Beloved Food Network Challenge judge and cake designer Kerry Vincent has died at 75 after battling an illness not made public.
On Saturday, January 2, the nonprofit organization Vincent co-founded, called the Oklahoma State Sugar Art Show, shared the tragic news via a Facebook post. "It is with great sadness that I have to report the passing of Kerry Vincent earlier this evening," the post read.
"Being a very private person when it came to all things not cake, she did not want to put her illness out there to the public. Unfortunately her fight has come to an end but she will no longer have any pain," the post continued. "She will be sorely missed by all who she has touched through the Sugar Arts as well as personally. There will be no services per her request. Thank you for your thoughts and prayers."
Fellow star chefs took to social media to express their condolences. Food Network star Zac Young wrote, "RIP Kerry Vincent. Original queen of cake thank you for sharing your wit and artistry," via his Instagram story, as Australian celebrity chef Dan Lepard paid tribute to the late Vincent via Twitter.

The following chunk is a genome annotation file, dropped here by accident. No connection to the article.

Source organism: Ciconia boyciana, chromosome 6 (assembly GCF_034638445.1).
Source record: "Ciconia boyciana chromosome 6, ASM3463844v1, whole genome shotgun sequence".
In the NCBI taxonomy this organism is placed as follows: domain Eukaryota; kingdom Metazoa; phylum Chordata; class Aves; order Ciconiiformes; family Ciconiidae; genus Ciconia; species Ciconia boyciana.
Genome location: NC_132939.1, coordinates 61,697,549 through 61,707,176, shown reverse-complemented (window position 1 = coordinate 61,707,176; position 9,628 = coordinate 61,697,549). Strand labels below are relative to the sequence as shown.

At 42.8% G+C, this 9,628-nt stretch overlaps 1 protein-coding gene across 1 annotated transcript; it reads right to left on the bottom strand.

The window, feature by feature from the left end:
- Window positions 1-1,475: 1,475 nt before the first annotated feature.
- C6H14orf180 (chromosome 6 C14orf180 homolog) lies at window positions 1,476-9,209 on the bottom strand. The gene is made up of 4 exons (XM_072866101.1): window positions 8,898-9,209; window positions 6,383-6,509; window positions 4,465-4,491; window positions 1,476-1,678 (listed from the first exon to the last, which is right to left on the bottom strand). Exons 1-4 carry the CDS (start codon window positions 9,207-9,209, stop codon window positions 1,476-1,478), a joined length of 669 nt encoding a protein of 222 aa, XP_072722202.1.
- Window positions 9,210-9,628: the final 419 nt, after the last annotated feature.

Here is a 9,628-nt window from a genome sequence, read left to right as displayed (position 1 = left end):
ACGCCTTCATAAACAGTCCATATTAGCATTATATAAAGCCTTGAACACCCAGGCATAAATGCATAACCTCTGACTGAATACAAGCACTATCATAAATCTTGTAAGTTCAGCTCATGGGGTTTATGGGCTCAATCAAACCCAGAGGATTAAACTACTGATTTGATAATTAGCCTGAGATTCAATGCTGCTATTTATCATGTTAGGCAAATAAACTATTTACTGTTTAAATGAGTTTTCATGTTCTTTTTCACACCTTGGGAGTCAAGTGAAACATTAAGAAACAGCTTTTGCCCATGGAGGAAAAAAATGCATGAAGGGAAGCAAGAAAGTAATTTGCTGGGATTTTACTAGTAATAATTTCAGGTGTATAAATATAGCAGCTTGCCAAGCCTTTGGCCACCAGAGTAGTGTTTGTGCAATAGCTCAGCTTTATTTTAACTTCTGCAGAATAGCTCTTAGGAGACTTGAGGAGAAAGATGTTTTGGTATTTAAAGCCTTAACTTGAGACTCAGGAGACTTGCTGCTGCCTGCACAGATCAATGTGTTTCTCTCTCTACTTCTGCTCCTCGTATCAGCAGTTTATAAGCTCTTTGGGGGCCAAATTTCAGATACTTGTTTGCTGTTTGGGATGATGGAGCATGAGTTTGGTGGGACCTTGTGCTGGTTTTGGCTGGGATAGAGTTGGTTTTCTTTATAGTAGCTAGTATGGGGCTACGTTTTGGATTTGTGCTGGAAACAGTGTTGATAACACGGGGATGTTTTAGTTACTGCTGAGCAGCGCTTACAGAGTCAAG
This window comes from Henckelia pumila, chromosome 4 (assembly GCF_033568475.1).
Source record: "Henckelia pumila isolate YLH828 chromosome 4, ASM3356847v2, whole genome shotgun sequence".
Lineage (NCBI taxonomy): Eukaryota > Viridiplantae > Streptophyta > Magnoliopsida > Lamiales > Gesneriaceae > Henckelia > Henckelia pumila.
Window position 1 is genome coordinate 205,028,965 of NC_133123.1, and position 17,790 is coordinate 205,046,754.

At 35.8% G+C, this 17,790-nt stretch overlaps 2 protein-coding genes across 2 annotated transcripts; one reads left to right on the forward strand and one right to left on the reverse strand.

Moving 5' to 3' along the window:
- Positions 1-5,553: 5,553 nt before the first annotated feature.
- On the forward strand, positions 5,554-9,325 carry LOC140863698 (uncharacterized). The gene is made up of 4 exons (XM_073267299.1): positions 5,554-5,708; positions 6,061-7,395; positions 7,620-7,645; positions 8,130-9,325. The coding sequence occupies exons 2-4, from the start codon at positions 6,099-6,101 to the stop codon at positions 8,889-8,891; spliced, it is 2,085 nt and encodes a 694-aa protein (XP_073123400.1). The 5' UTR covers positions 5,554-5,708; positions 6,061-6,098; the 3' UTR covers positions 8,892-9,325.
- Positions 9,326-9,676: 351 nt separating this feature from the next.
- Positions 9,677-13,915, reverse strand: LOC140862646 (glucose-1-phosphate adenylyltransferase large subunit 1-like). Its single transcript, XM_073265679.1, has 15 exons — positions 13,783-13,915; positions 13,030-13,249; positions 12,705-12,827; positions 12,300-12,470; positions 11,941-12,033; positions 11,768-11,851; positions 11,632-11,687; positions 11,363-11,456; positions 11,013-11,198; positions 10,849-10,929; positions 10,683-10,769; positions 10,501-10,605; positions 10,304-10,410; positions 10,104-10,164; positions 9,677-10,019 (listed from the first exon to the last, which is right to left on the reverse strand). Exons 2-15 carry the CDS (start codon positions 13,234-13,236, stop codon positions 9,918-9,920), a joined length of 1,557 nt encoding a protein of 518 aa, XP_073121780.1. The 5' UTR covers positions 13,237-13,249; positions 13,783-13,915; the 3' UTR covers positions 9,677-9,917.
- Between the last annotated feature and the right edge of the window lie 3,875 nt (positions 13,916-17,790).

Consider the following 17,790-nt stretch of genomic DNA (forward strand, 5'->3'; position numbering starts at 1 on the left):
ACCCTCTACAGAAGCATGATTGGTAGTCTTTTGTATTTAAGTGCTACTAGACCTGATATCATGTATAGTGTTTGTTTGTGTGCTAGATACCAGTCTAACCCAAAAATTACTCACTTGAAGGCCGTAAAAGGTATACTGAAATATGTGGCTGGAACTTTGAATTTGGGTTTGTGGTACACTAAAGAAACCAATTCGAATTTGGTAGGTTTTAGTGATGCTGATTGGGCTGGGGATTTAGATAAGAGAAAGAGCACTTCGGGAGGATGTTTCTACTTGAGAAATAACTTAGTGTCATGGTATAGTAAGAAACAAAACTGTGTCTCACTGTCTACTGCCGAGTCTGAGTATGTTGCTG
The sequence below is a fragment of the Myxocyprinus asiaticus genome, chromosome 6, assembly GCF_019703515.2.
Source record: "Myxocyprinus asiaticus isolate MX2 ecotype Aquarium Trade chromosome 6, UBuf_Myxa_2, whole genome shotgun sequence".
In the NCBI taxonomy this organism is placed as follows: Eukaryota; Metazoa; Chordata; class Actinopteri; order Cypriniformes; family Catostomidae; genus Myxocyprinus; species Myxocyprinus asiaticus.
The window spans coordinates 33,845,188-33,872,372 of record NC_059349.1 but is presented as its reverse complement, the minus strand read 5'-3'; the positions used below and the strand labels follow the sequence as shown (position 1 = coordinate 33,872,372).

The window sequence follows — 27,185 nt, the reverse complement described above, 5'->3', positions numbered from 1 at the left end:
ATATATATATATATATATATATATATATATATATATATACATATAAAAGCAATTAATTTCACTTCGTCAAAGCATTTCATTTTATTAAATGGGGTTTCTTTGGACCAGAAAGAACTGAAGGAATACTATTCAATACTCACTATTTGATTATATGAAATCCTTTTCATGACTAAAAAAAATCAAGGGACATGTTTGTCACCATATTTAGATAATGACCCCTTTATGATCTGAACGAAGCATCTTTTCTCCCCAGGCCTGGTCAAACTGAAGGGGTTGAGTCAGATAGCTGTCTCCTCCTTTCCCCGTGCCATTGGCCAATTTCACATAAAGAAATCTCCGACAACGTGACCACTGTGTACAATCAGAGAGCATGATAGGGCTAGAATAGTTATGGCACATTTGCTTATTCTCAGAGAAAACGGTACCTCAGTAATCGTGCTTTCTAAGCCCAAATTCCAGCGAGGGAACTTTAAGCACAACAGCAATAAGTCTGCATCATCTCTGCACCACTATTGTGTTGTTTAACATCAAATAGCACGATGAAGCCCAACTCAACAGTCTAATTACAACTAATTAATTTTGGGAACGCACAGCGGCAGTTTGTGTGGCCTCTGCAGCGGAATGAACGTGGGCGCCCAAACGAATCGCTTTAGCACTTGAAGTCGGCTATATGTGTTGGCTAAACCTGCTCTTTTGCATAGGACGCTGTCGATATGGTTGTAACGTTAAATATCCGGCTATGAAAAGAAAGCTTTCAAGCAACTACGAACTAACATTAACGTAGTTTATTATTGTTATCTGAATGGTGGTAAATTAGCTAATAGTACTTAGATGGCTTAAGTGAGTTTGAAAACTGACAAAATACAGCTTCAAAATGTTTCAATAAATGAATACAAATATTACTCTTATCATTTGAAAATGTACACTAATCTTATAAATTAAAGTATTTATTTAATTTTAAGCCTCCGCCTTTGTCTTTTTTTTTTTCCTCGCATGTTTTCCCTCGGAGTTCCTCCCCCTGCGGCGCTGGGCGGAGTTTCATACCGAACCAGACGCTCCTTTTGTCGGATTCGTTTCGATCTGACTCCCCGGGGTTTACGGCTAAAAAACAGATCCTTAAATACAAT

The master sugar artist — who was known to fans as the "Queen of Cakes" — originally came from Wyalkatchem in Western Australia and later moved to Tulsa, Okla. Vincent founded the Grand National Wedding Cake Competition — which started in 1996 as part of the Oklahoma State Sugar Art Show — after she first launched an exhibition of winter season wedding cakes in 1985. She later became a judge on The Great Australian Bake Off and hosted the Food Network 2014 series Save My Bakery.
In addition to her success, Vincent made baking history as the first to establish decorating as an art form. According to the Oklahoma State Sugar Art Show’s website, the Food Network star invented unique baking techniques, including a new method in fondant finish called the Vincent Marquetry.
Before becoming a judge, Vincent made her own cake recipes and served as a wedding cake advisor. She was later inducted into the International Cake Exploration Societé Hall of Fame in 2004 and the Dessert Professional Hall of Fame six years later.